J.C. Penney asked R.G. Barry to replace Isotoner as the retailer's supplier of slippers in the Basics product segment. Specifically, J.C. Penney asked R.G. Barry to replace slippers previously supplied by Isotoner with slippers sold under the Dearfoams brand name. R.G. Barry agreed and began to work with J.C. Penney to develop a full line of Dearfoams slippers for introduction into J.C. Penney stores in early 2013. The additional offering would complement the existing Dearfoams product line that was already sold in J.C. Penney stores.
The Dearfoams product line introduced at J.C. Penney in 2013 consists of fourteen slipper designs. This case involves four of these designs-the satin ballerina slipper, the terry ballerina-style slipper, the terry embroidered clog slipper, and the microterry clog slipper. R.G. Barry acknowledges that it worked with J.C. Penney to create four "Dearfoams replenishment styles" to replace the four styles previous sold by Isotoner in J.C. Penney stores. (Nancy Coons Decl. & 11, Def.'s Exh. 1.) R.G. Barry also contends, however, that it created the new offerings using elements of prior slipper designs created by Dearfoams. ( Id. ) In support of this contention, R.G. Barry has placed in the record copies of catalogs showing various styles of Dearfoams slippers offered as far back as the 1980s.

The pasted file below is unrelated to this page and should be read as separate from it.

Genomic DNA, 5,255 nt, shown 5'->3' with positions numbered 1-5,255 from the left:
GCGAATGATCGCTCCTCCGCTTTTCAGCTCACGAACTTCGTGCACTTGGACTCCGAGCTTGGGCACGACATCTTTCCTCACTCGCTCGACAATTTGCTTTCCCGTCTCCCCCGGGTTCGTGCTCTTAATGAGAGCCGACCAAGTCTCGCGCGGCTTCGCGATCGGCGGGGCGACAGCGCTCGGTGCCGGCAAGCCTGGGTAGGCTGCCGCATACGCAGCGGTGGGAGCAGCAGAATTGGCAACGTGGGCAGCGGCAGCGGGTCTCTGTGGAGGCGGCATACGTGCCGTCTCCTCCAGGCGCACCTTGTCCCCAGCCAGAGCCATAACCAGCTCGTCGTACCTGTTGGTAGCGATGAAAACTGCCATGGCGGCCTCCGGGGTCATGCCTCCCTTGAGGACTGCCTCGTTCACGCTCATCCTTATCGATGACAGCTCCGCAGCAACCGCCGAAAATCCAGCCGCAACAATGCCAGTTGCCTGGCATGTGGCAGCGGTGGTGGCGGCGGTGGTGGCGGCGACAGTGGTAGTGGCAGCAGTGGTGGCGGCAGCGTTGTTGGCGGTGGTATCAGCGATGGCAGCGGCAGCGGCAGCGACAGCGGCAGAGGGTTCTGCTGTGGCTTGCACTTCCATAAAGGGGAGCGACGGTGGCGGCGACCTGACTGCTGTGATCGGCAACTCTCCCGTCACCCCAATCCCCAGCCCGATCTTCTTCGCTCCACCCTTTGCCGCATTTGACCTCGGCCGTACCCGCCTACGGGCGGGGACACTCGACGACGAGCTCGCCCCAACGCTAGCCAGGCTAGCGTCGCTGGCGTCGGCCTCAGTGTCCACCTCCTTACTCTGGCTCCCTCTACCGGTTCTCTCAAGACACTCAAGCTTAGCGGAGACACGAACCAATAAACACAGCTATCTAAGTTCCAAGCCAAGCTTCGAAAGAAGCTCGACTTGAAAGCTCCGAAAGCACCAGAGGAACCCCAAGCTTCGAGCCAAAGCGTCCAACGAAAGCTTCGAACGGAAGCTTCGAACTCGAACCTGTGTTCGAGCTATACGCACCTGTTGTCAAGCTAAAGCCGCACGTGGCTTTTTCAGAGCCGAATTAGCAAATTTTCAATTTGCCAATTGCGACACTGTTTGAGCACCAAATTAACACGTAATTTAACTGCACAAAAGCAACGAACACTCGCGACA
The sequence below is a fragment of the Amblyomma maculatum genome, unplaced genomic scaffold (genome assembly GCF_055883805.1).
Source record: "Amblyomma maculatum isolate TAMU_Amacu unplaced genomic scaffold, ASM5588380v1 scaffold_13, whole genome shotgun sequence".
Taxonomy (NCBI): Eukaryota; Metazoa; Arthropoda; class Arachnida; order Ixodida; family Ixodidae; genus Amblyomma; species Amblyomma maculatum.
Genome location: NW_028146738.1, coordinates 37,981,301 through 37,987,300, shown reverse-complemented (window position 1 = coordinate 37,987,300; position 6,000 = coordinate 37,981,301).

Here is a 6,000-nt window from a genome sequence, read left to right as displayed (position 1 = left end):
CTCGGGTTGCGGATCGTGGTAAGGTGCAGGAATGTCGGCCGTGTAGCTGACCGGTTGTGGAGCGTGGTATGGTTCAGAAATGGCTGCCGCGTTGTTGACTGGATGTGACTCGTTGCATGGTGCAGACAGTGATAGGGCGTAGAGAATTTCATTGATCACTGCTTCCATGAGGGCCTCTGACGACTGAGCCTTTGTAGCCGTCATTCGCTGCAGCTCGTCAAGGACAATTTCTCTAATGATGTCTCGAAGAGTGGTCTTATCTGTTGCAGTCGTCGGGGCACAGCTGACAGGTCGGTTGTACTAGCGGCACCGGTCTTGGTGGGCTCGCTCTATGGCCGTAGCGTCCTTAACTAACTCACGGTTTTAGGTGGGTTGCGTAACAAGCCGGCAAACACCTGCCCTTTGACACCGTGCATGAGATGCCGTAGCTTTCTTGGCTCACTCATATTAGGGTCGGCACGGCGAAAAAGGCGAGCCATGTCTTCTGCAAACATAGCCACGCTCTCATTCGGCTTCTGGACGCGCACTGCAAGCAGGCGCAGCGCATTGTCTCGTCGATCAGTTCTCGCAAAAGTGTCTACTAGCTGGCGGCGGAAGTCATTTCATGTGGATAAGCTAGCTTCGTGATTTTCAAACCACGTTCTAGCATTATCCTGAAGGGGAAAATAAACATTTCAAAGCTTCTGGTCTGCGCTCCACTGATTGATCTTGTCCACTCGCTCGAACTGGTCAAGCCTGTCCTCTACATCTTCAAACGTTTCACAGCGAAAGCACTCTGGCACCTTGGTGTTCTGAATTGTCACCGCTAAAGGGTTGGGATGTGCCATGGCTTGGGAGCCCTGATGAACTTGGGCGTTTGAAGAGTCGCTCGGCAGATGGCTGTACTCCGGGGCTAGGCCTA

Isotoner argues, however, that the new Dearfoams styles introduced this year at J.C. Penney are copies of Isotoner's best-selling products from its Basics segment. Isotoner alleges that in fiscal years 2002 to 2013, its total sales of slippers in the Basics category to J.C. Penney exceeded $45 million, with the four slipper styles at issue in this case accounting for $22 million of those sales. (Verified Compl. & 12, ECF No. 1.) Isotoner continues to sell these styles to other national chains and department stores. During the same time period (fiscal years 2002 to 2013), Isotoner estimates total sales of these four styles to exceed $100 million, which is more than 56 percent of Isotoner slipper sales in the United States in the Basics segment and more than 15 percent of Isotoner's total sales in all slipper categories. ( Id. at & 14.)
In this lawsuit, Isotoner claims that R.G. Barry has infringed Isotoner's protected trade dress with regard to the satin ballerina slipper, the terry ballerina-style slipper, the terry embroidered clog, and the microterry clog. Placing the companies' respective products side-byside, Isotoner contends that R.G. Barry's products at issue sold under the Dearfoams brand are remarkably similar to the corresponding Isotoner products they replaced at J.C. Penney. Below is a sampling of the side-by-side photographs of the products at issue.
(Verified Compl. && 55-58, ECF No. 1 at PAGEID# 21-42.)
Isotoner alleges that the R.G. Barry products mimic Isotoner's distinctive trade dress in the slipper styles shown above, in violation of Section 43(a) of Lanham Act, 15 U.S.C. § 1125(a). In the motion before the Court, Isotoner asks for a preliminary injunction ordering R.G. Barry to-